Radiation myths

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Radiation myths
Radiation myths
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Radiation myths. Are X-rays and fluorography dangerous to health?

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We are being irradiated by enterprises and nuclear power plants

Partly true. "The contribution of man-made sources to the total exposure that a Russian receives every year is 0.02-0.04%," says Grigory Gorsky, head of the radiation safety supervision department of the St. Petersburg Rospotrebnadzor. - The current system ensures constant levels of public exposure, including during the commissioning of new facilities. It's all about the culture of radiation safety: enterprises themselves take care of working according to the rules, and supervisory and regulatory bodies monitor their implementation."

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X-rays and fluorography do more harm than good

Myth. Citizens of our country receive 15% of the total radiation dose during medical X-rays and fluorography. There are no standards for the level of medical exposure - the rate of 1 millisievert per year cannot be exceeded only in the case of fluorography. After all, if a person, for example, heals teeth or a broken leg, he is x-rayed as many times as necessary from the point of view of treatment tactics. And the benefits of such treatment outweigh the harm from radiation.

After the X-ray you need to drink red wine or eat an apple

A myth, and an absolute one. Neither apple nor wine can reduce radiation exposure. It is much more beneficial to quit smoking, keep your health off and play sports in order to reduce the number of trips to hospitals, including for the purpose of getting x-rays.

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We live in a radioactive environment

This is true. 85% of the radiation dose we receive annually is attributed to the so-called natural radiation. Part of it comes to us from space. But the biggest dose awaits us in our homes, because the materials from which they are made - sand, concrete and crushed stone - contain natural radionuclides. In this regard, in accordance with the legislation, building materials are divided into special classes of radioactivity. For the construction of residential buildings, only crushed stone of the first class of radioactivity should be used, the second - for industrial buildings and roads within the city, the third, most radioactive - for the construction of roads outside the city. Before putting the house into operation, a special check is carried out, which finds out what class of materials was involved in the work. We advise you to take a closer look at this check if you are purchasing an apartment in a new building, and, if possible, order an independent examination.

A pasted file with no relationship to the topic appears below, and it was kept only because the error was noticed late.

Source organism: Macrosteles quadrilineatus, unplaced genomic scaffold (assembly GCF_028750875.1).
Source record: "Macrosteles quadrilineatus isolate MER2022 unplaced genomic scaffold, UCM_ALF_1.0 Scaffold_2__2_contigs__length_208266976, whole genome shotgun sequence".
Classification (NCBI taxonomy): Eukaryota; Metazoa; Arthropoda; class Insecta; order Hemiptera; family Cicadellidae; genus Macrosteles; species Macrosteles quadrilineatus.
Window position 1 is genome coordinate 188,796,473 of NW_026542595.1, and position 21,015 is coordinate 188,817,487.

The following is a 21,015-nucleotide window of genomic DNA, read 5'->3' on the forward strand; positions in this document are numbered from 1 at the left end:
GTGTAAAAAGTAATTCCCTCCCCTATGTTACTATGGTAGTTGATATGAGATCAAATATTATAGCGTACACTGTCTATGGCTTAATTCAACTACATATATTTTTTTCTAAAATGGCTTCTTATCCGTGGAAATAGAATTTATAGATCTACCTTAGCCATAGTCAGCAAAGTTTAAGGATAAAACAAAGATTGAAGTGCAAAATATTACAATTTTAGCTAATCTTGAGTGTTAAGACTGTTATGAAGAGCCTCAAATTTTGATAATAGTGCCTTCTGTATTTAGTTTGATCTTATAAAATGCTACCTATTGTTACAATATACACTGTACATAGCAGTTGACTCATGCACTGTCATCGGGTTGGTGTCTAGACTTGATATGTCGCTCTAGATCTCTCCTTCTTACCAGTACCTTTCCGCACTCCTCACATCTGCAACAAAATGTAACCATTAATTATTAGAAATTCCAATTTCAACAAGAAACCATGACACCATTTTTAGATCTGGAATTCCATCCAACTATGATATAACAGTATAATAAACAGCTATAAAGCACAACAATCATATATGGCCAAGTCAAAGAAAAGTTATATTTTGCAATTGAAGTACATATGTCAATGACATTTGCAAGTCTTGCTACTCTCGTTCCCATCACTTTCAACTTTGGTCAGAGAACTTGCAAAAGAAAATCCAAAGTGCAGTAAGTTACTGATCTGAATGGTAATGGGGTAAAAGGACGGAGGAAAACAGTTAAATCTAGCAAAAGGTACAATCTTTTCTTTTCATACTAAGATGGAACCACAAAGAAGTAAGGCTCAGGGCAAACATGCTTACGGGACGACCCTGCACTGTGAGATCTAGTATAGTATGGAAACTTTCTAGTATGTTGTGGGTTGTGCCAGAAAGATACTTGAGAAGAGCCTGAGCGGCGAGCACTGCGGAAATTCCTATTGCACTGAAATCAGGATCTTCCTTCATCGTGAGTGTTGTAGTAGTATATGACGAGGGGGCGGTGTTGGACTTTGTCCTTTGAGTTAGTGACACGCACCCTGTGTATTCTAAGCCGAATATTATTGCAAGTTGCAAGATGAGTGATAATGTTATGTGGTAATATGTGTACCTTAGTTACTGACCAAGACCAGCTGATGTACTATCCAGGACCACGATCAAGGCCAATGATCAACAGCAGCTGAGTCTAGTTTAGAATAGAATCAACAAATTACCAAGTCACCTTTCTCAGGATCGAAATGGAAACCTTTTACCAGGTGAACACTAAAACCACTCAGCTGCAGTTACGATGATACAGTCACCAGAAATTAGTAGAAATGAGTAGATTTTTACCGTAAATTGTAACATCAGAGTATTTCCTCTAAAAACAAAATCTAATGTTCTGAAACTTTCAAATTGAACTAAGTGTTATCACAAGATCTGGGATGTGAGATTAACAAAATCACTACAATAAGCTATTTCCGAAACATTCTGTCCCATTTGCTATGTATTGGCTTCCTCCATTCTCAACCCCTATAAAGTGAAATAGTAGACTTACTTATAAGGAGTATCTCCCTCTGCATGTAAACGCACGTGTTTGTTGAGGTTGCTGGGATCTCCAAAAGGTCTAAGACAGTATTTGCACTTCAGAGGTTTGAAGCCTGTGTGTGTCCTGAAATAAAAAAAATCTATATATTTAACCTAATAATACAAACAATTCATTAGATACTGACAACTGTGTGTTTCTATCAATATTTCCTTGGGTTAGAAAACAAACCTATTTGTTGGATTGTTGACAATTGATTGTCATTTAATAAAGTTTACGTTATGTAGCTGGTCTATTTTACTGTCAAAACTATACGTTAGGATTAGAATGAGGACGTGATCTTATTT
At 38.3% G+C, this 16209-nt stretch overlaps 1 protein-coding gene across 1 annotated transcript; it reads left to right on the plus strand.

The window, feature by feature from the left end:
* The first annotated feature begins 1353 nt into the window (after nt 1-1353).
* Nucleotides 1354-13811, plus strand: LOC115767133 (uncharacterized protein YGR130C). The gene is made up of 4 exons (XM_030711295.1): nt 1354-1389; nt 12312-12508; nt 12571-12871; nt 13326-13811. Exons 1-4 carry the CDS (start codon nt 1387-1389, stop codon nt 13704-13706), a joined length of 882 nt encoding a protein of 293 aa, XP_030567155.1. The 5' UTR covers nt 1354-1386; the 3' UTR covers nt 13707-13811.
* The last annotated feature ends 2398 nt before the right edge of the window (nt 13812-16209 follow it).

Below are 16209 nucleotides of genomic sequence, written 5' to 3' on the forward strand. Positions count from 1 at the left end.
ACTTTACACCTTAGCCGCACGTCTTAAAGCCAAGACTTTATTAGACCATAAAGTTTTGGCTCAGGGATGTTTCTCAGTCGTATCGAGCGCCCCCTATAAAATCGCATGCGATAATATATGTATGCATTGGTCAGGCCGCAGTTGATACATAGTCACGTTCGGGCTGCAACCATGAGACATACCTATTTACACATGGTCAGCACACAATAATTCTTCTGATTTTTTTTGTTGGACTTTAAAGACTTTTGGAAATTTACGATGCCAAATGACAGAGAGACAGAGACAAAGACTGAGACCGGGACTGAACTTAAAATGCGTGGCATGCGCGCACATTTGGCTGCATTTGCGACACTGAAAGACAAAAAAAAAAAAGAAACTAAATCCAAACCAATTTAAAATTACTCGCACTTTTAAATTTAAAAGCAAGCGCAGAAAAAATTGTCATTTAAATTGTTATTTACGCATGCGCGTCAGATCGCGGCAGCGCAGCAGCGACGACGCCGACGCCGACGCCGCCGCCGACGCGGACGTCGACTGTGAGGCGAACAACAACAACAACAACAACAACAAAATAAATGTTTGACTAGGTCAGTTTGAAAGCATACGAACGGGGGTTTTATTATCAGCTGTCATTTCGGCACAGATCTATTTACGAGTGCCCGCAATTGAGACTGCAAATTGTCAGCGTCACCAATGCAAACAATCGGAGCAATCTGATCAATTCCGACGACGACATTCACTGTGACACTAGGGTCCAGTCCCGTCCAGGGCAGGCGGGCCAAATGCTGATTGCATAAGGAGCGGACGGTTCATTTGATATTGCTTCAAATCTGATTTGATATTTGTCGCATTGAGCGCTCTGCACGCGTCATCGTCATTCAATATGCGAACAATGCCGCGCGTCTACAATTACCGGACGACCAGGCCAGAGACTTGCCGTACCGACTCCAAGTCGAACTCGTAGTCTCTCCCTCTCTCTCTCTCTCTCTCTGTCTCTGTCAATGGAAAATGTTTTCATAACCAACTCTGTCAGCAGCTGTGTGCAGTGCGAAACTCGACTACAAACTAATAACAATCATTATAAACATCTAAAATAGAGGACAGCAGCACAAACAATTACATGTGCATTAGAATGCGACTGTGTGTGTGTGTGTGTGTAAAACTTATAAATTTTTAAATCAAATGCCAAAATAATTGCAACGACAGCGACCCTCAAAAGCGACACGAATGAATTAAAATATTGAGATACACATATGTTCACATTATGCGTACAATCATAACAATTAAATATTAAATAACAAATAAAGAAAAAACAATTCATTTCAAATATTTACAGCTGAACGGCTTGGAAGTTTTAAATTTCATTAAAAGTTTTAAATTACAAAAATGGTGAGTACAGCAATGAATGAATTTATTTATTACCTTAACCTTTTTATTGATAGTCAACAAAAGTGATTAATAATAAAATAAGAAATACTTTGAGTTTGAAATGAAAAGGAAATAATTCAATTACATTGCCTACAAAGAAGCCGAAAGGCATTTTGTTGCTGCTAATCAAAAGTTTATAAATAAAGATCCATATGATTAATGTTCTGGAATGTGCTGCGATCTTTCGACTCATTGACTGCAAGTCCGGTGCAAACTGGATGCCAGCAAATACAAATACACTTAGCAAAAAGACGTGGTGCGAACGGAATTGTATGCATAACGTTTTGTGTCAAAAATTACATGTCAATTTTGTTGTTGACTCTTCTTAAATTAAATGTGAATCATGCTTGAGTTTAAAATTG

Household appliances in our apartments are glowing

But this is, rather, a myth. As a rule, only radioactive wrist or table clocks, produced by Soviet enterprises in the late 1960s, can "fonder" in our homes. In their manufacture, constant action light compositions based on radium were used. If you have such a clock in your house, we advise you to hand it over to a special collection point for hazardous waste. It should also include radioactive compasses, pressure gauges or scales from Soviet tanks and other devices on which, until 1970, it was customary to apply light compositions based on radium.

Lead walls protect from radiation

This is only partly true. First of all, it should be said here that there are several types of radiation, each of which is associated with different types of radioactive particles. So, alpha radiation can stop your daily clothes and glasses. Aluminum foil is sufficient to protect against beta radiation. But it is very difficult to escape from gamma radiation. No matter what protective suit you wear, if you are in the area of ​​the gamma radiation source, you will receive your dose of radiation. It is from this type of radiation that people are trying to escape in lead cellars and bunkers.However, with the same layer thickness, a layer of concrete or compressed soil will be slightly less effective in combating the influence of gamma radiation. Lead is a dense material, which is why in the middle of the last century it was used as a protection against radiation. But lead is also a toxic material, so today a thicker layer of concrete is used for the same purposes.

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Iodine protects against radiation exposure

Myth. Iodine as such, as well as its compounds, is not able to withstand radiation. However, doctors recommend the population to take it after man-made disasters. Why? The fact is that radioactive iodine-131, once released into the environment, rapidly accumulates in the human body, more precisely, in the thyroid gland, sharply increasing the risk of developing cancer and other diseases of this organ. When the thyroid gland is "filled" with another, safe for our body iodine, there is simply no room for radioactive iodine. But if there is no threat of iodine-131 entering the environment, you should never take iodine on your own, since its high doses can cause irreparable harm to the thyroid gland.

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